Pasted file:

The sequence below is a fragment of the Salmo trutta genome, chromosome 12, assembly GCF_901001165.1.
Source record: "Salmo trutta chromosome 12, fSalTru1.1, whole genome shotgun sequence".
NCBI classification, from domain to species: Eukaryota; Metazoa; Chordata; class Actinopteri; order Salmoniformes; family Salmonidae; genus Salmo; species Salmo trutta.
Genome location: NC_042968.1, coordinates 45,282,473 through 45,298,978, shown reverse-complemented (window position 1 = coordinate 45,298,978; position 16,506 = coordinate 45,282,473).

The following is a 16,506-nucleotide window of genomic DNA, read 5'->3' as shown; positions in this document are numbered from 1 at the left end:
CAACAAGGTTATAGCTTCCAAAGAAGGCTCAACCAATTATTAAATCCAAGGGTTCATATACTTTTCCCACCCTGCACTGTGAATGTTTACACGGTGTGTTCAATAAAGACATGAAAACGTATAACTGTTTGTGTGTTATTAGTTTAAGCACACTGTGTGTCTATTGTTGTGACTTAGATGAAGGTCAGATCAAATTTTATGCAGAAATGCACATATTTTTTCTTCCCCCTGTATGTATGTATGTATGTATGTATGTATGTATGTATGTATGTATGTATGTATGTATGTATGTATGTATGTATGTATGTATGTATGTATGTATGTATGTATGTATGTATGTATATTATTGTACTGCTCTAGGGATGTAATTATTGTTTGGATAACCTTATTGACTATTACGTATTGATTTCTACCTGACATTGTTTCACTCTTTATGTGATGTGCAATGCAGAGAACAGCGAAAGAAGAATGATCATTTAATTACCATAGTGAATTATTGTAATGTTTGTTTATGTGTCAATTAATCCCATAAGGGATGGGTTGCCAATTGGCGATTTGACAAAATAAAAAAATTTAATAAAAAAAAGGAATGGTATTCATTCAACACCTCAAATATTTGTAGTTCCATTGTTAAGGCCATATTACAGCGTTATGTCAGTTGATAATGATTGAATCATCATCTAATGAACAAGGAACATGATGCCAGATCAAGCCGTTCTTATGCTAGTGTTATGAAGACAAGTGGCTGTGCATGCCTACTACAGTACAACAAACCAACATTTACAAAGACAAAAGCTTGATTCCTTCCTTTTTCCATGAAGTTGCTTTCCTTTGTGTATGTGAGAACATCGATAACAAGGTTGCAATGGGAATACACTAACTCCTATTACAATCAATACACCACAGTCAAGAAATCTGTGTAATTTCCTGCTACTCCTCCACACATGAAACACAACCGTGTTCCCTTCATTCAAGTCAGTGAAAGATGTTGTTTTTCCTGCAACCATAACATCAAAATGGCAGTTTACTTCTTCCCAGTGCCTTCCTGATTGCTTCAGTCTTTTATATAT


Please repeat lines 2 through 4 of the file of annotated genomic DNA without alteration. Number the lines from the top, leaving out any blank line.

Source record: "Salmo trutta chromosome 12, fSalTru1.1, whole genome shotgun sequence".
NCBI classification, from domain to species: Eukaryota; Metazoa; Chordata; class Actinopteri; order Salmoniformes; family Salmonidae; genus Salmo; species Salmo trutta.
Genome location: NC_042968.1, coordinates 45,282,473 through 45,298,978, shown reverse-complemented (window position 1 = coordinate 45,298,978; position 16,506 = coordinate 45,282,473).